And how gracious the reply to Mary, who addressed him supposing him to be the gardener, “Sir, if thou have borne him hence, tell me where thou hast laid him, and I will take him away. Jesus saith unto her, Mary!” (John xx. 15, 16.) Thus, you observe by these gracious examples, that though the curious inquiry met in each case a merciful reply, yet the honest inquiry met at once the ready and immediate answer.

I have been led into these introductory remarks, by considering the

opening of the fifth chapter of St. Luke; for there our blessed Lord did, in the most striking manner, apply the passing events to the illustration of divine truth. The scene is the Lake of Gennesaret, otherwise called the Sea of Tiberias, which is the Sea of Galilee, where our Lord manifested himself to his disciples after his resurrection. The multitude had so pressed on the Lord, that he was constrained to enter into a ship (a fishing vessel) near at hand, and to request the owner of it to thrust out a little from the land; and he sat down and taught the people from the ship: and when he had left speaking, he said unto Simon, the owner of the vessel, “Launch out into the deep, and let down your nets for a draught. And Simon answering, said unto the Lord, We have toiled all the night, and taken nothing: nevertheless at thy word, I will let down the net: and when they had done this, they enclosed a great multitude of fishes, and the net brake. And they beckoned unto their partners, which were in the other ship, that they should come and help them. And they came and filled both the ships, so that they began to sink. When Simon Peter saw it, he fell down at Jesus's knees, saying, Depart from me; for I am a sinful man, O Lord. For he was astonished, and all that were with him, at the draught of the fishes which they had taken : and so was also James and John, the sons of Zebedee, which were partners with Simon. And Jesus saith unto Simon, Fear not; from henceforth thou shalt CATCH MEN. And when they had brought their ships to land, they forsook all, and followed him.” (Luke v. 4–11.)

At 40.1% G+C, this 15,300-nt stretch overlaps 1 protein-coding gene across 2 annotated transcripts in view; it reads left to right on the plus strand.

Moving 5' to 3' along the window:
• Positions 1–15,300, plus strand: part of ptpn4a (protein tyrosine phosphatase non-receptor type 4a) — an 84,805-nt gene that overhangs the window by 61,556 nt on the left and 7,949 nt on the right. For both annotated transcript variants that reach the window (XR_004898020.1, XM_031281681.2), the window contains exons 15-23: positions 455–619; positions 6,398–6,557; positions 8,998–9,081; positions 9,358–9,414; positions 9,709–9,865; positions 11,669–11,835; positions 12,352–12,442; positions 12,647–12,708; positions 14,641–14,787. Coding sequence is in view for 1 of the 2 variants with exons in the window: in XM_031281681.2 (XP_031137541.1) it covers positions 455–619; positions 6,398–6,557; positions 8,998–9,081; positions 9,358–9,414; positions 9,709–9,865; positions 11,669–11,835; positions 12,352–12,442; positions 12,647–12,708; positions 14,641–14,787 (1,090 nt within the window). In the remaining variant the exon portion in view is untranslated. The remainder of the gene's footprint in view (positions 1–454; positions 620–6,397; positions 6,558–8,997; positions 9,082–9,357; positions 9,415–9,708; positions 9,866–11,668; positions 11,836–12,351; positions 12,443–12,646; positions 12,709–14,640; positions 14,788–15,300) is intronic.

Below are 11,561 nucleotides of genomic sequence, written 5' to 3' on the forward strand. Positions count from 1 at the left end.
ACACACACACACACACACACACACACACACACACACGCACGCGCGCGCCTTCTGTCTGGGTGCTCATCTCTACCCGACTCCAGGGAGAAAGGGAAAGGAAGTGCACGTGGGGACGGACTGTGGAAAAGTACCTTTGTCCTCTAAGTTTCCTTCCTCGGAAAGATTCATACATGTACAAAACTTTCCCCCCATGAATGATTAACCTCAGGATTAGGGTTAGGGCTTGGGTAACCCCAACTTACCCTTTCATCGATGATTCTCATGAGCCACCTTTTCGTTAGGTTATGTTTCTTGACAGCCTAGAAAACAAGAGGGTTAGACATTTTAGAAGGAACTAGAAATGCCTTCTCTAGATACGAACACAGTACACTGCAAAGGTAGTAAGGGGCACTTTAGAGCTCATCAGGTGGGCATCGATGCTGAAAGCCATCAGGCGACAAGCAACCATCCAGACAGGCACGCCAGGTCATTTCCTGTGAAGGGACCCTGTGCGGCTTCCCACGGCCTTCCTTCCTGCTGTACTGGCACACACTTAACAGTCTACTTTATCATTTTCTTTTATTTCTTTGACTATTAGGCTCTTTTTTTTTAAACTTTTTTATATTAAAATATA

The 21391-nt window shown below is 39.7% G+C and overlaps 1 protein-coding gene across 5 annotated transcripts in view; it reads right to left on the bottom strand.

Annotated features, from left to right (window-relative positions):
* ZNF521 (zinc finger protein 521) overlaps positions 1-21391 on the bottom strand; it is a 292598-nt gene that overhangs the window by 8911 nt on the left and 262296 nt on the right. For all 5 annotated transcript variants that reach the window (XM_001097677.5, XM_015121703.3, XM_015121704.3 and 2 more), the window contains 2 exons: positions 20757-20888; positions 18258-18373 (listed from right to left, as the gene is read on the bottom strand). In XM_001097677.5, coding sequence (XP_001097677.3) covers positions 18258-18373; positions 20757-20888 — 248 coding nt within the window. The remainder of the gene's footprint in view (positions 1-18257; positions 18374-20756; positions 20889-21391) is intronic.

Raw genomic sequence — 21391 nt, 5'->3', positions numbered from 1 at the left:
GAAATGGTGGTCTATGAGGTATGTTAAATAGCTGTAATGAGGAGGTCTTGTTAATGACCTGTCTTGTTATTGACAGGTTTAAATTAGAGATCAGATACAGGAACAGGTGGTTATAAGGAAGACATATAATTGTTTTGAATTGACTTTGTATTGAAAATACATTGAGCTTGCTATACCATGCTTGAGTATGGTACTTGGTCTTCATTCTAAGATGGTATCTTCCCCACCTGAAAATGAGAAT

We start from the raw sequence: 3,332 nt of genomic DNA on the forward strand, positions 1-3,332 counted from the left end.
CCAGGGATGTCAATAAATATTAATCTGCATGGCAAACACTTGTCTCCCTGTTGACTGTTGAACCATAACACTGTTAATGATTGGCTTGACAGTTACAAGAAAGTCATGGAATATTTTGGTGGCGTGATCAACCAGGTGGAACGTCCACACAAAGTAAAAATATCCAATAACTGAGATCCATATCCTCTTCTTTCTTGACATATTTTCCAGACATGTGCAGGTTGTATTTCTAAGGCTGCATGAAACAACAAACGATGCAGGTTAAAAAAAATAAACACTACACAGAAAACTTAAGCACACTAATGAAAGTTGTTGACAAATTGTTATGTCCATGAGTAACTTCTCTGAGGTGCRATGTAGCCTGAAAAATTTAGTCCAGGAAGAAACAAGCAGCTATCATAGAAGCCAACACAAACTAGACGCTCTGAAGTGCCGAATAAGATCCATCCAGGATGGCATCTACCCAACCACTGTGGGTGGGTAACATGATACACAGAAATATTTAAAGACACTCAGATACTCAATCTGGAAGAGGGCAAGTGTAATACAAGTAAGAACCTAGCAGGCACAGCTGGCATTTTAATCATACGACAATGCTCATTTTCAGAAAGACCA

Something similar is the account in St. Matthew, (chap. iv. ver. 19;) “henceforth,” saith the Lord, “I will make you FISHERS OF MEN." And truly this is a faithful picture of the gospel ministry: night after night does the fisherman toil and labour, and sometimes with but little success: he does not, however, give up his calling, but perseveres through many a storm and tempest; and come when you will, he is either mending his nets, or casting them; and times there are when he returns home richly laden with spoil. So in the Christian ministry —the net is cast by all waters; and in due season the labour is not in vain in the Lord. (1 Cor. xv. 58.) Here or there an effectual door is opened. (1 Cor. xvi. 9.) “ Launch out into the deep,” is the word. The net is cast in faith, and encloses a great multitude of fishes. But while on this subject, suppose you turn to the prophecy of Ezekiel, chap. xlvii., and read from the first verse to the eleventh. That these healing waters, flowing out from the temple of God—the great multitude of fishes—and the fisherman sitting on Engedi and Eneglaimall had a spiritual application, none will deny; and in all probability our blessed Lord alluded to this scripture, when he called the Apostles “fishers of men;" for though the prophecy, doubtless, refers to Israel in the last days, who shall, indeed, be sent forth in the power

of the Holy Ghost, and be the Lord's instruments in carrying out the good tidings to those who have not heard his name, nor seen his glory, (Isa. Ixvi. 19,) and thus, in the fullest sense, be “fishers of men,” whose spoil shall be " as the fish of the great sea, exceeding many;


« PreviousContinue »